Published: 02 August 2019
Author: RCT WorkCover Law team
52 weeks and WorkCover
We have a lot of our WorkCover clients ask us questions regarding the “52 week period” whereby employers are generally obliged to provide suitable employment for a period of 52 weeks of the worker’s incapacity.
3 common questions
- Will I have to quit after 52 weeks of weekly payments? Can my employer legally terminate my employment then?
- Do my medical expenses stop after 52 weeks of weekly payments?
- Do my weekly payments stop after 52 weeks of weekly payments?
The answer to all these questions is NO.
The 52-week period only relates to a few issues
- At 52 weeks the employer no longer has a legal obligation to provide a worker with suitable duties. In effect, if the employer does not have suitable duties (modified work) that fits within the medical restrictions placed on the worker, the employer can send the worker home, but the worker will stay in receipt of weekly payments. The worker’s employment is not terminated as a part of that process. If the worker’s condition improves to the point they can return to work, or if the employer finds suitable duties, the worker can go back to work.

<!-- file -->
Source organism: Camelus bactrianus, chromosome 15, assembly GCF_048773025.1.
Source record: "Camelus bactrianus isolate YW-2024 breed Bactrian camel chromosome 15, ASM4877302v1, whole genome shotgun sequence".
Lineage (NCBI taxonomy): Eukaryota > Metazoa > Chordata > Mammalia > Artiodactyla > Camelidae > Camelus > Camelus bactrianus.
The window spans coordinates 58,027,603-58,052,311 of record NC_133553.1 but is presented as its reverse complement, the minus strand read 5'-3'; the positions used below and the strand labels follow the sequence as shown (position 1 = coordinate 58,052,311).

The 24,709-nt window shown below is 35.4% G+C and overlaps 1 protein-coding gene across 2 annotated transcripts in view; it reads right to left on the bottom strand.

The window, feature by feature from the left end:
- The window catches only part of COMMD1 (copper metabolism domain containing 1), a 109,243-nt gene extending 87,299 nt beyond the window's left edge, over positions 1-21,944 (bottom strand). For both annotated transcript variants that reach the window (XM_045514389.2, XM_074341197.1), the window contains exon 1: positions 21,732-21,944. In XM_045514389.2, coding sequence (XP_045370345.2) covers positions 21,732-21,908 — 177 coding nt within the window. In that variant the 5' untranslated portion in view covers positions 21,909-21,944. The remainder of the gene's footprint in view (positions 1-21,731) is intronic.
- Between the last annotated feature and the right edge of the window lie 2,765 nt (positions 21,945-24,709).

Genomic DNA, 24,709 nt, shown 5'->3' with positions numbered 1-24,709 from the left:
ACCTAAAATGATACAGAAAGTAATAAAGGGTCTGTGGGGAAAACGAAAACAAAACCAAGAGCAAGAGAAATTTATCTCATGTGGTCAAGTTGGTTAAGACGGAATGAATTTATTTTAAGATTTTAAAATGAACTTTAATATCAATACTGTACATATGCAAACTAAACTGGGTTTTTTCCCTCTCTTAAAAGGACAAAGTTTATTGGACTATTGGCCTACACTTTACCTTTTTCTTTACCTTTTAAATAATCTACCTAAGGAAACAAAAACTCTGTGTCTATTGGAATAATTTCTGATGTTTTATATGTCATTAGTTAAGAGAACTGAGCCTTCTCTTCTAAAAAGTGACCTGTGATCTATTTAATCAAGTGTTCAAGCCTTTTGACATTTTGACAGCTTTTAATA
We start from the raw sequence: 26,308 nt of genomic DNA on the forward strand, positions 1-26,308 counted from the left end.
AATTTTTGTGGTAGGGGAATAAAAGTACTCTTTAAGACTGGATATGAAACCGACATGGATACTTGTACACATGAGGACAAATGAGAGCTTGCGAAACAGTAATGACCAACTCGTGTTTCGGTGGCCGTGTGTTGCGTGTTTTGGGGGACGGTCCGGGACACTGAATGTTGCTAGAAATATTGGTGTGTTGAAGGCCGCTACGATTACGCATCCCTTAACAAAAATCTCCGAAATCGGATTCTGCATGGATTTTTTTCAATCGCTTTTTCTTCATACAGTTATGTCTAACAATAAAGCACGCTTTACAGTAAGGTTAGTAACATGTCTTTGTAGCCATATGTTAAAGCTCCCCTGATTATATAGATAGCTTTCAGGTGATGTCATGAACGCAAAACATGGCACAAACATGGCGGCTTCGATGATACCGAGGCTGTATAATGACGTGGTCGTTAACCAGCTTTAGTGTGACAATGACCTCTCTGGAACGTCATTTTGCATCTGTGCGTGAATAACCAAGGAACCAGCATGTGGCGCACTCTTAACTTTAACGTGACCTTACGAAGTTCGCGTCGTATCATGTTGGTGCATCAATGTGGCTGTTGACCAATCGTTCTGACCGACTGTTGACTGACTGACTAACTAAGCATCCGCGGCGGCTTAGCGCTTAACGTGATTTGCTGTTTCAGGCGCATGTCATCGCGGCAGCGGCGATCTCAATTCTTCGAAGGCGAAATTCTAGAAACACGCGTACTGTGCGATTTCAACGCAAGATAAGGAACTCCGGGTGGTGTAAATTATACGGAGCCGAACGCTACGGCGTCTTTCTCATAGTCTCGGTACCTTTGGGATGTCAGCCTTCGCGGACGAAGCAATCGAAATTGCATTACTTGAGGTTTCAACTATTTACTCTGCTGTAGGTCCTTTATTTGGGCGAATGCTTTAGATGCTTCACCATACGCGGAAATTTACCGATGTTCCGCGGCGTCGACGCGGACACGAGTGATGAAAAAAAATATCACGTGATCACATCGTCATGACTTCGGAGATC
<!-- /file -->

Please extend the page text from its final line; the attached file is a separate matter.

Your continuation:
- Some employers feel that after the 52 week period has elapsed that they automatically have a right to terminate a worker's employment. This is not correct. In practice, some employers will still terminate the worker's employment after 52 weeks have lapsed in the belief that they have a legal basis to do so. If this happens, you should contact a lawyer immediately to get further advice.
- Superannuation payments commence after a worker has received 52 weeks of weekly payments.
- Documentation from the WorkCover insurer will be sent around that time to make arrangements for payment of super.
- The test for entitlement to medical and like expenses changes after a worker has received 52 weeks of weekly payments. While the test becomes more restrictive after the 52-week period expires, WorkCover insurers rarely enforce it. If the insurer makes a decision to restrict or terminate entitlements to medical and like expenses, legal advice should be sought.
On many occasions, our clients are given incorrect information from their employer about this 52-week period.
In these complex and delicate scenarios, it always pays to seek independent advice from a lawyer, to make sure all parties understand their rights and obligations under the legislation.